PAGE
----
5 Front Suspension
The donor’s front cross-member and its components were dismantled. Some parts were very corroded and a number of nuts & bolts were seized requiring the use of a nut splitter or grinder.
Parts considered unserviceable were replaced with other used parts. All bushes and bearings were replaced with new ones as a matter of course. Polyurethane bushes were used as they are a little harder than the original rubber ones and should provide better handling.
Reconditioned swivel hub assemblies were fitted. New down-rated coil springs were obtained from NG together with Spax adjustable telescopic damper conversions. These are used instead of the existing lever arm dampers which (with the valves removed) now only act as the upper suspension fulcrums.
Components were painted with smooth black Hammerite (photo 2) and re-assembled with new nuts and bolts. The cross-member was coated internally with Waxoyl. Stainless steel Wishbone Covers were shaped and drilled to fit over the front wishbones to comply with the SVA (Single Vehicle Approval) test.
The cross member was easily attached to the chassis with just four large bolts (the same type is used on the MGB - photo 3). The suspension components were then added (although at this point the coil springs were not fitted as it is easier to compress them once the weight of the engine is available - photo 4). It was found necessary to modify the sleeves for the upper trunnion bushes as they were too long to fit correctly.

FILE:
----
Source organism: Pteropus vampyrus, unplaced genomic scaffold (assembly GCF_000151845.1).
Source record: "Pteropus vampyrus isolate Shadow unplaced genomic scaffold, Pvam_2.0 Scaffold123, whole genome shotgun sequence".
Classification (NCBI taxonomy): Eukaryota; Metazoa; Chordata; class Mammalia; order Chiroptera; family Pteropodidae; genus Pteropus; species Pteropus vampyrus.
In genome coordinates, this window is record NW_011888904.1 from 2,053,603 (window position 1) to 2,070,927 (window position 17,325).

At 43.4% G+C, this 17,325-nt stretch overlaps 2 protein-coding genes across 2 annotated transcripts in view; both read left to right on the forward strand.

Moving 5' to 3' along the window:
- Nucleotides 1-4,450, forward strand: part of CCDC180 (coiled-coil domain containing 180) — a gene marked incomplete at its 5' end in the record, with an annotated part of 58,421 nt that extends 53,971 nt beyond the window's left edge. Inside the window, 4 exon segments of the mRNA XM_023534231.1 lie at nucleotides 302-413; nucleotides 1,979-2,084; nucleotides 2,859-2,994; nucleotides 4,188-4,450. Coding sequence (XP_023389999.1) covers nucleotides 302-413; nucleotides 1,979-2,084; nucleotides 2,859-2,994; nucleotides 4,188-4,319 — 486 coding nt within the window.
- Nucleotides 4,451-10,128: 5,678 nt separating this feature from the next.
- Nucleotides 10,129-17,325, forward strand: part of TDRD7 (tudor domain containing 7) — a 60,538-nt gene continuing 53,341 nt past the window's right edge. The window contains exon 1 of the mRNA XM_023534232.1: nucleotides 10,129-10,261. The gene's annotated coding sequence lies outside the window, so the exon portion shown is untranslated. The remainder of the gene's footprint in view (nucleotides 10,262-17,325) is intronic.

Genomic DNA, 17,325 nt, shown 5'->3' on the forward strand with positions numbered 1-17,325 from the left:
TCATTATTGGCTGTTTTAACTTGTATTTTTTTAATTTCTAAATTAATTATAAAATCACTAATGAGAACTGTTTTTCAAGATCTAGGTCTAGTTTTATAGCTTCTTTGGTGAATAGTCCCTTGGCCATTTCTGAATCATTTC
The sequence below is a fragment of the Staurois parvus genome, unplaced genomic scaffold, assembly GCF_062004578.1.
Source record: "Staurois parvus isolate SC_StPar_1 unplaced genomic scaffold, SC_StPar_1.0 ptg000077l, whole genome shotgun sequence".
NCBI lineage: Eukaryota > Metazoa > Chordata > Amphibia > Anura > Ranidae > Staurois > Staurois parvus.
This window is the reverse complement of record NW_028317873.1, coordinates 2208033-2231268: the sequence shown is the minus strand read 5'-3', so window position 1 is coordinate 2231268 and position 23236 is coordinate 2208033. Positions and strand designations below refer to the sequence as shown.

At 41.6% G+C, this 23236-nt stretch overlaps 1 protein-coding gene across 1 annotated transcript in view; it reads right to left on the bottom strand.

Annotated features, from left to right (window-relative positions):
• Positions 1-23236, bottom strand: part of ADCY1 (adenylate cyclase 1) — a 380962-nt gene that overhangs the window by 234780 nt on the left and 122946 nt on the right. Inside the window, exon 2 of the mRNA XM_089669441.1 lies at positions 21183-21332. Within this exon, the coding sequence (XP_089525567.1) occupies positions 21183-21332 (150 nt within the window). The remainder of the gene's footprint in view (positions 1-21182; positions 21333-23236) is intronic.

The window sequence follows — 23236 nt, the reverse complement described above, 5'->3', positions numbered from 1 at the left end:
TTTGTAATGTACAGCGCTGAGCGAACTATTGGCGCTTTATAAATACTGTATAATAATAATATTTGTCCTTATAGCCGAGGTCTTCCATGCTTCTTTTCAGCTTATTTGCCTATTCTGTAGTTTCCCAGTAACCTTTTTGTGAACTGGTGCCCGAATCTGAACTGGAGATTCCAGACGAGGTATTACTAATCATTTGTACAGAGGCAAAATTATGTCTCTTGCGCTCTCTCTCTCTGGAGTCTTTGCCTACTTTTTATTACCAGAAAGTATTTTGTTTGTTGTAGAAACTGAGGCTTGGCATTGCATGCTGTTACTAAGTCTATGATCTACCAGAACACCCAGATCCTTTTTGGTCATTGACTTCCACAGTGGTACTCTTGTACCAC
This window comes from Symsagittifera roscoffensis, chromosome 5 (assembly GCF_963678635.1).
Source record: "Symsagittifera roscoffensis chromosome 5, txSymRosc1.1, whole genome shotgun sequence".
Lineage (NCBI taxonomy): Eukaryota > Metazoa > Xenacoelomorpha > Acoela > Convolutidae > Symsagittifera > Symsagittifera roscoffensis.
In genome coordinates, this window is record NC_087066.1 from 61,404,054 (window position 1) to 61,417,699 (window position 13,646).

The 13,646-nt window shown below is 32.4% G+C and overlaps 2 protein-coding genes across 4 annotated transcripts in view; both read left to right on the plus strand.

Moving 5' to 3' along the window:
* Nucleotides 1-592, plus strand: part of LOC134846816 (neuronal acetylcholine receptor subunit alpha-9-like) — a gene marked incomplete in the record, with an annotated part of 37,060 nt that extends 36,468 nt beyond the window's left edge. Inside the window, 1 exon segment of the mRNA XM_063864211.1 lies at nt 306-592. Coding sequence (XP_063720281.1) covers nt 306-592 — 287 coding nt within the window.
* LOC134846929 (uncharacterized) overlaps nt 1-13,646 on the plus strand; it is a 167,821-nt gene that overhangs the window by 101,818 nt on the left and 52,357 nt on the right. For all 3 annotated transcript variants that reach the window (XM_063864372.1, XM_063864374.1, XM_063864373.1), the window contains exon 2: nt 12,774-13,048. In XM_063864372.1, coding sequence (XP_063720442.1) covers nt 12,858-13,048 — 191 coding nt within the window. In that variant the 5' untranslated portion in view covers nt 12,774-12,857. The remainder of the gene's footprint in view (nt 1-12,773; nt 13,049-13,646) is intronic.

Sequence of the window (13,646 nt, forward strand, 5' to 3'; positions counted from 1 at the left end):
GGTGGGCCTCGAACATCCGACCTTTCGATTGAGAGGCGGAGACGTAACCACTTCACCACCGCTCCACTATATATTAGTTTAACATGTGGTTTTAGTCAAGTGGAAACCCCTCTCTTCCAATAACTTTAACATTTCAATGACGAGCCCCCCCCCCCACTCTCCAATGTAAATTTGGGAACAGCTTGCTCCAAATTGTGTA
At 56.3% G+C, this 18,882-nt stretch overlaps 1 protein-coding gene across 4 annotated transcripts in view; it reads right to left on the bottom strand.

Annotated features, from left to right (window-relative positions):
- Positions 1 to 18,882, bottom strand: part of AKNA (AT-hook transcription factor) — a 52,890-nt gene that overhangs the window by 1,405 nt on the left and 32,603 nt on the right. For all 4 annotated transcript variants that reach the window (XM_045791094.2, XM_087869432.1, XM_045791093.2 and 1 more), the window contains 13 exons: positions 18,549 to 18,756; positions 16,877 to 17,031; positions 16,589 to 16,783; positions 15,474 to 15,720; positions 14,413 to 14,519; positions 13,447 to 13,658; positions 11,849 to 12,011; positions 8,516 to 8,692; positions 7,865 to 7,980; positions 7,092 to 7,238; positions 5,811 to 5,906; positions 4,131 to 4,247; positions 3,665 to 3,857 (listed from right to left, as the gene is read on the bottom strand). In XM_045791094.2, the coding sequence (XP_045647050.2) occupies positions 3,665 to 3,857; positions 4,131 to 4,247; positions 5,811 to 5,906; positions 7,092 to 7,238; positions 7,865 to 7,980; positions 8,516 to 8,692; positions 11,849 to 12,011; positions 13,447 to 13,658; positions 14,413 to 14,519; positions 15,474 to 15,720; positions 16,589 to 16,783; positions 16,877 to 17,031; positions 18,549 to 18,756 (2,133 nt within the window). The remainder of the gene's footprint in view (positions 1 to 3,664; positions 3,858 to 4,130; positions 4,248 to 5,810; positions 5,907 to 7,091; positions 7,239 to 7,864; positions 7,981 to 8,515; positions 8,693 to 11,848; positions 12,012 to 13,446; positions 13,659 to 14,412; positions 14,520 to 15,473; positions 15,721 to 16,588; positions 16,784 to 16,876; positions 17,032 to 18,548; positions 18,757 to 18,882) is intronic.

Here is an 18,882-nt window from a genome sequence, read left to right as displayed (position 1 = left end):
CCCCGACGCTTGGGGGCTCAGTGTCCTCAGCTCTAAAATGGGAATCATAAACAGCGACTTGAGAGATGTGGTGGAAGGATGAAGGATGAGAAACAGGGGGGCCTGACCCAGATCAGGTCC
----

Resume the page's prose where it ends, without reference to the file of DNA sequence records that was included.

After the engine and transmission were mounted onto the chassis, the coil springs were fitted as follows. The upper trunnion fulcrum pin and steering track rod were released to allow the lower wishbone arm to swing down. The spring could then be inserted and a jack was used under the spring pan to compress the spring until the trunnion could be re-attached. Once the springs were fitted the Spax dampers were simply bolted on (photo 5).
Note that all nuts & bolts supporting suspension bushes are only fully tightened once the weight of the vehicle is on the wheels.
ready to assemble